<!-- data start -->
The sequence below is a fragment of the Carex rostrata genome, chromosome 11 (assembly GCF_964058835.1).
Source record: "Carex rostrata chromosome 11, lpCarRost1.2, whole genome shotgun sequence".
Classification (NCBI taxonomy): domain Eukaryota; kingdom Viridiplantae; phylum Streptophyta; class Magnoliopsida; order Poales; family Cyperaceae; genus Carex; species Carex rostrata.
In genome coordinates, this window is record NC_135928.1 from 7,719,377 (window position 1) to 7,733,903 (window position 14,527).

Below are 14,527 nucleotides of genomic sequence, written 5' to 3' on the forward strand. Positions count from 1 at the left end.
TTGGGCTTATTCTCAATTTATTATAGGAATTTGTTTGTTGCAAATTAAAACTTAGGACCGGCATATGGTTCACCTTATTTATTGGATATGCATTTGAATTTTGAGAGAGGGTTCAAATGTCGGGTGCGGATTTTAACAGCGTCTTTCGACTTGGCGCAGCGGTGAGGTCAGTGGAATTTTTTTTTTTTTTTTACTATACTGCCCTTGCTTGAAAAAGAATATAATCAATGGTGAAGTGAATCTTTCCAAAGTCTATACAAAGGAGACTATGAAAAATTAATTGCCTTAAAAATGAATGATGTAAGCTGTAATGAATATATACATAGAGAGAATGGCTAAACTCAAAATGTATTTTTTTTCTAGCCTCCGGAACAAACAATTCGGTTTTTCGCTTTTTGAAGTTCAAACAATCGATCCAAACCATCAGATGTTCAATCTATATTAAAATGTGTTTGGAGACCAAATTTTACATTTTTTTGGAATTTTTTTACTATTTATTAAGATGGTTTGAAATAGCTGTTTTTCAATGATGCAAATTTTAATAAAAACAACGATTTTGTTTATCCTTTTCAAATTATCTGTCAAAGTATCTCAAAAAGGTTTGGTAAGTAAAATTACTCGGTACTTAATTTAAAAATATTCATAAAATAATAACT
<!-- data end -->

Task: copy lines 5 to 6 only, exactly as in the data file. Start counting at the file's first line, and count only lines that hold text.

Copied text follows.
Below are 14,527 nucleotides of genomic sequence, written 5' to 3' on the forward strand. Positions count from 1 at the left end.
TTGGGCTTATTCTCAATTTATTATAGGAATTTGTTTGTTGCAAATTAAAACTTAGGACCGGCATATGGTTCACCTTATTTATTGGATATGCATTTGAATTTTGAGAGAGGGTTCAAATGTCGGGTGCGGATTTTAACAGCGTCTTTCGACTTGGCGCAGCGGTGAGGTCAGTGGAATTTTTTTTTTTTTTTTACTATACTGCCCTTGCTTGAAAAAGAATATAATCAATGGTGAAGTGAATCTTTCCAAAGTCTATACAAAGGAGACTATGAAAAATTAATTGCCTTAAAAATGAATGATGTAAGCTGTAATGAATATATACATAGAGAGAATGGCTAAACTCAAAATGTATTTTTTTTCTAGCCTCCGGAACAAACAATTCGGTTTTTCGCTTTTTGAAGTTCAAACAATCGATCCAAACCATCAGATGTTCAATCTATATTAAAATGTGTTTGGAGACCAAATTTTACATTTTTTTGGAATTTTTTTACTATTTATTAAGATGGTTTGAAATAGCTGTTTTTCAATGATGCAAATTTTAATAAAAACAACGATTTTGTTTATCCTTTTCAAATTATCTGTCAAAGTATCTCAAAAAGGTTTGGTAAGTAAAATTACTCGGTACTTAATTTAAAAATATTCATAAAATAATAACT